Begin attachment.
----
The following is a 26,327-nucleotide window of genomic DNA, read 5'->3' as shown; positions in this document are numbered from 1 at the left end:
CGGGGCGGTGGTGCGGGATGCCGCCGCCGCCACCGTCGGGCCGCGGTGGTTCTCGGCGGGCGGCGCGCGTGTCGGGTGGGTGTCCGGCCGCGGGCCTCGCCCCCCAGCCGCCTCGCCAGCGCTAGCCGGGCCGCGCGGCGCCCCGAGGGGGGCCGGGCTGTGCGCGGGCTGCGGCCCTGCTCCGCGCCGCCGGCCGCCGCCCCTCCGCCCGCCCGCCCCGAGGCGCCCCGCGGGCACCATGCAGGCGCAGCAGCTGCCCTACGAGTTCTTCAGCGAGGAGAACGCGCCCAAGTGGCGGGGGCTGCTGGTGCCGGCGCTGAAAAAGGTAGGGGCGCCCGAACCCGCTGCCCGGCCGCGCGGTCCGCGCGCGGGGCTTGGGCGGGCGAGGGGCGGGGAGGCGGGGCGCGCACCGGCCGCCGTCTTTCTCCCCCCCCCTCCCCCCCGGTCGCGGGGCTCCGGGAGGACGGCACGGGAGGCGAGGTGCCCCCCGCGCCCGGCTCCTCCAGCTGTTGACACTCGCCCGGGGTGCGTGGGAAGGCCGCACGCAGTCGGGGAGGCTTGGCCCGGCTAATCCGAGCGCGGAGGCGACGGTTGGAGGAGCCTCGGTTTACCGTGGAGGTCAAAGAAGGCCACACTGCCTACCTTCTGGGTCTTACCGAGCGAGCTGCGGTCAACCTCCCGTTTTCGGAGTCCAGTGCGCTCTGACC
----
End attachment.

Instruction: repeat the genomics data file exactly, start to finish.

The following is a 26,327-nucleotide window of genomic DNA, read 5'->3' as shown; positions in this document are numbered from 1 at the left end:
CGGGGCGGTGGTGCGGGATGCCGCCGCCGCCACCGTCGGGCCGCGGTGGTTCTCGGCGGGCGGCGCGCGTGTCGGGTGGGTGTCCGGCCGCGGGCCTCGCCCCCCAGCCGCCTCGCCAGCGCTAGCCGGGCCGCGCGGCGCCCCGAGGGGGGCCGGGCTGTGCGCGGGCTGCGGCCCTGCTCCGCGCCGCCGGCCGCCGCCCCTCCGCCCGCCCGCCCCGAGGCGCCCCGCGGGCACCATGCAGGCGCAGCAGCTGCCCTACGAGTTCTTCAGCGAGGAGAACGCGCCCAAGTGGCGGGGGCTGCTGGTGCCGGCGCTGAAAAAGGTAGGGGCGCCCGAACCCGCTGCCCGGCCGCGCGGTCCGCGCGCGGGGCTTGGGCGGGCGAGGGGCGGGGAGGCGGGGCGCGCACCGGCCGCCGTCTTTCTCCCCCCCCCTCCCCCCCGGTCGCGGGGCTCCGGGAGGACGGCACGGGAGGCGAGGTGCCCCCCGCGCCCGGCTCCTCCAGCTGTTGACACTCGCCCGGGGTGCGTGGGAAGGCCGCACGCAGTCGGGGAGGCTTGGCCCGGCTAATCCGAGCGCGGAGGCGACGGTTGGAGGAGCCTCGGTTTACCGTGGAGGTCAAAGAAGGCCACACTGCCTACCTTCTGGGTCTTACCGAGCGAGCTGCGGTCAACCTCCCGTTTTCGGAGTCCAGTGCGCTCTGACC